We really looked into how we could reduce the coverage gap there is on an agricultural insurance standpoint and help businesses that are looking to expand and give them the appropriate data. This was really the first market we tackled. We have paying customers in this market, and we will now expand to food and beverage companies because 80 percent of the data we collect for the agricultural insurance is the same as those food and beverage companies looking to track their supply chain and reduce their carbon emissions at the last mile.
The third one we will expand into is carbon monitoring. Africa is moving toward being a carbon economy, and understanding the extent of carbon. A lot of countries are looking to invest in that, but lack the tools or the technology expertise to do so. We are positioning ourselves as a partner for these countries to measure the carbon across their countries, and potentially help them create carbon credits. These are the three big segments over the next few months.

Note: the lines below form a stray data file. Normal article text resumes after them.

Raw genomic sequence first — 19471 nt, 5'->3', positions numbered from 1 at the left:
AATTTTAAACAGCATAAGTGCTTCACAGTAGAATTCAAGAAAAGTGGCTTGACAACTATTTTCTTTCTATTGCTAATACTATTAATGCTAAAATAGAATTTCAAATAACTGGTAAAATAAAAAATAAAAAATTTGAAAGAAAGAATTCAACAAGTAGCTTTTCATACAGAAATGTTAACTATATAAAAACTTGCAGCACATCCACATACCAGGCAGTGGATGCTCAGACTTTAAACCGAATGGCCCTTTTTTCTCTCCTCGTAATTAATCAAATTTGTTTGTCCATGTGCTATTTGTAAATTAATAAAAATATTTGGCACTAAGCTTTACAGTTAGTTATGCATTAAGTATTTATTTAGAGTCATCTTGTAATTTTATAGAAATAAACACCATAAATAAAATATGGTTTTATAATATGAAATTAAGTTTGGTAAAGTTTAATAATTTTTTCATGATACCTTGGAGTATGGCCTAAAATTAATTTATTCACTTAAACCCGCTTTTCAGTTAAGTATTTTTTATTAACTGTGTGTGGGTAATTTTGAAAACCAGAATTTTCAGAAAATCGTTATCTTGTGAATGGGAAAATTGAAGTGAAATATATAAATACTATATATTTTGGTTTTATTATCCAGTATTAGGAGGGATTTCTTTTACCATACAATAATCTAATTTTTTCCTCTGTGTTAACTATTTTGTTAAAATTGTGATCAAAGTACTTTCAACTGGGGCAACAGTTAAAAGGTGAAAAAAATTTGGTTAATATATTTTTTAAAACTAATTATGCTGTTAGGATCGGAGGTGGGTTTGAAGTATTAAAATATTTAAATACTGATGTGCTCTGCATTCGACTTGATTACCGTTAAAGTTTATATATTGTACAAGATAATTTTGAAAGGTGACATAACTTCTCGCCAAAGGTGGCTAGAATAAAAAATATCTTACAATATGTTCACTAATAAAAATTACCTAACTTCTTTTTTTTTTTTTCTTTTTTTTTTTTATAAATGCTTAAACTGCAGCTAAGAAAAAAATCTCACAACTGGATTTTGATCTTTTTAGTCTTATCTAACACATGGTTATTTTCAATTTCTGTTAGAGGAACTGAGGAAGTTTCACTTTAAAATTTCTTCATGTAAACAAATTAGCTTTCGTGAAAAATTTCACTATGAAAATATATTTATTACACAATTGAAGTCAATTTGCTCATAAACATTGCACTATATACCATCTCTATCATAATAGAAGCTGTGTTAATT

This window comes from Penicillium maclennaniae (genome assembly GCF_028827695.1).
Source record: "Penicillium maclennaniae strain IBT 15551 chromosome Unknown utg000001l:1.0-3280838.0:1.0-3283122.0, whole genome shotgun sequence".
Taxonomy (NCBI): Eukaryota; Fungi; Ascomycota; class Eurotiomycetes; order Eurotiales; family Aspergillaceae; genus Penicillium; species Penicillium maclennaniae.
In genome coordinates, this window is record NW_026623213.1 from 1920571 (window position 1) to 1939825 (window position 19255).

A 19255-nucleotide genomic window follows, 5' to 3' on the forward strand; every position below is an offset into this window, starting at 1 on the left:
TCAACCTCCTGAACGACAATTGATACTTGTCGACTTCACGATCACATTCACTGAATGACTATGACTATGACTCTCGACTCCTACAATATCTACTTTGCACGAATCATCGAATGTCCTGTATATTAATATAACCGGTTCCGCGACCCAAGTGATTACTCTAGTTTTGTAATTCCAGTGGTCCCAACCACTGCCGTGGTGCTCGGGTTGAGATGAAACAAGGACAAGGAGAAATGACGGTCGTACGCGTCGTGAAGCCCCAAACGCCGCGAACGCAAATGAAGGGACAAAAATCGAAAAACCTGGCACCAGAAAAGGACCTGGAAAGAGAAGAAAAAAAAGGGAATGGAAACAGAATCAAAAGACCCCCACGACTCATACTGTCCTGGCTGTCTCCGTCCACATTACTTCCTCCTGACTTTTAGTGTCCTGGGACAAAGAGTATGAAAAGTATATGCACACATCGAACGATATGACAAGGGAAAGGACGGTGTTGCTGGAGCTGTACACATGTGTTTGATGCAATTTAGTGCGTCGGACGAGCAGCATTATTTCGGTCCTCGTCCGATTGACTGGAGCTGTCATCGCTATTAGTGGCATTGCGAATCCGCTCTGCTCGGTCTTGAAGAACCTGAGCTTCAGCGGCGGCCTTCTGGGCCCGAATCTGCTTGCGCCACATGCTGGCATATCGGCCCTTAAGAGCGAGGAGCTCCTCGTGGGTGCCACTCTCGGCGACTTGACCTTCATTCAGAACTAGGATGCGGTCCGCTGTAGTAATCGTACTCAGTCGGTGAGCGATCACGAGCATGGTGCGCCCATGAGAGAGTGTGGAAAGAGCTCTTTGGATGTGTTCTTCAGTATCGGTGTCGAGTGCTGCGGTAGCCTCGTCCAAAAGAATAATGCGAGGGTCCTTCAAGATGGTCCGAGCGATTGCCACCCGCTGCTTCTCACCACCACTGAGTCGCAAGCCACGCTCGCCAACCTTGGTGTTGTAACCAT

VIA SATELLITE: When will Amini become profitable?
Kallt: We are hoping to become profitable within a year. With the contracts we are signing right now, we are already getting to that stage. We need to expand our team more. The money we are making, we are then reinvesting into building and solidifying our company and technology. We want to address more markets so we hope to become profitable over the next one to two years.